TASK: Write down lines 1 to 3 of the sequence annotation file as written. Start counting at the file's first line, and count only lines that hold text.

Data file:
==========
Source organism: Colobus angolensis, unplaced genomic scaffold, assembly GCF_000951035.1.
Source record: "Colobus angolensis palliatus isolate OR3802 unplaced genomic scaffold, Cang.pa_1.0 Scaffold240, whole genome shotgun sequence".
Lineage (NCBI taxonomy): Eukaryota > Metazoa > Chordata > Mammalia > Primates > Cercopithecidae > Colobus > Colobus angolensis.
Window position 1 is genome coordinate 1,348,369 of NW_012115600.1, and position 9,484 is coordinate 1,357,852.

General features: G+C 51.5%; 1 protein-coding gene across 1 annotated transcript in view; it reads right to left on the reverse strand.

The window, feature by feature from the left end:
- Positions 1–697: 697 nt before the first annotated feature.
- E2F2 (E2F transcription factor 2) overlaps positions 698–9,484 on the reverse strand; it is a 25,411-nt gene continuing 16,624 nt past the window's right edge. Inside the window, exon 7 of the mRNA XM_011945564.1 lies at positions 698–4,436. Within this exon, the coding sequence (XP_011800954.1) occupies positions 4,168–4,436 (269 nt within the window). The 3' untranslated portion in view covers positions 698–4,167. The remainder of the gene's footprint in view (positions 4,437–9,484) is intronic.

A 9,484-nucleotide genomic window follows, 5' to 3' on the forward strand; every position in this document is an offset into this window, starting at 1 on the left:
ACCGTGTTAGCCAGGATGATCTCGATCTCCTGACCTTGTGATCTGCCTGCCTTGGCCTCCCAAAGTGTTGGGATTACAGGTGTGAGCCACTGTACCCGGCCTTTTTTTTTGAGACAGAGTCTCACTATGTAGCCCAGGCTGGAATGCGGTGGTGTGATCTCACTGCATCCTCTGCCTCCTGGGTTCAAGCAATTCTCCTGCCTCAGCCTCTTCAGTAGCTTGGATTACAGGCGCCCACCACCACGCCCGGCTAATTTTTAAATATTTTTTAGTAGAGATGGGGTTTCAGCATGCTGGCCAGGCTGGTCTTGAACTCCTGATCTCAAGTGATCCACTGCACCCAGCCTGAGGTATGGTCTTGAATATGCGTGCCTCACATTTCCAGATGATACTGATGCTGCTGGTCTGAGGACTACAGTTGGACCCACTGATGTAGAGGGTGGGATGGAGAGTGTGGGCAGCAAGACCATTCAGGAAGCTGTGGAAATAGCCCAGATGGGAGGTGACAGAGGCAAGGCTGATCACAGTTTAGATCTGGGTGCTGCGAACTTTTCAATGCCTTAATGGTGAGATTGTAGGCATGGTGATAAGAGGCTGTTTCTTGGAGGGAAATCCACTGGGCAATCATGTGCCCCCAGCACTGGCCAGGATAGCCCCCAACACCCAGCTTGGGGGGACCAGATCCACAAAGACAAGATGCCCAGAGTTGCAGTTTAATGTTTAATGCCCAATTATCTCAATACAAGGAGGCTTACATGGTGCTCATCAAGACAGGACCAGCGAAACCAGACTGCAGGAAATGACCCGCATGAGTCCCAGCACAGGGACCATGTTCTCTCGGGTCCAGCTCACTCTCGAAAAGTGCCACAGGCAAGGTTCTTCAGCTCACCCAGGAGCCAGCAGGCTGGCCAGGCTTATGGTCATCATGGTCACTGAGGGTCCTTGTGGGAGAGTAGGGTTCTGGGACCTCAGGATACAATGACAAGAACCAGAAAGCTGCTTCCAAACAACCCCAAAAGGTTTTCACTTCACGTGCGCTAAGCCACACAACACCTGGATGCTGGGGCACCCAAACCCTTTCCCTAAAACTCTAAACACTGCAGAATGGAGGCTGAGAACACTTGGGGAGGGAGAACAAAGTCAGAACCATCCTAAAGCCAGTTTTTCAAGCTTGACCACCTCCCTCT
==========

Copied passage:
Source organism: Colobus angolensis, unplaced genomic scaffold, assembly GCF_000951035.1.
Source record: "Colobus angolensis palliatus isolate OR3802 unplaced genomic scaffold, Cang.pa_1.0 Scaffold240, whole genome shotgun sequence".
Lineage (NCBI taxonomy): Eukaryota > Metazoa > Chordata > Mammalia > Primates > Cercopithecidae > Colobus > Colobus angolensis.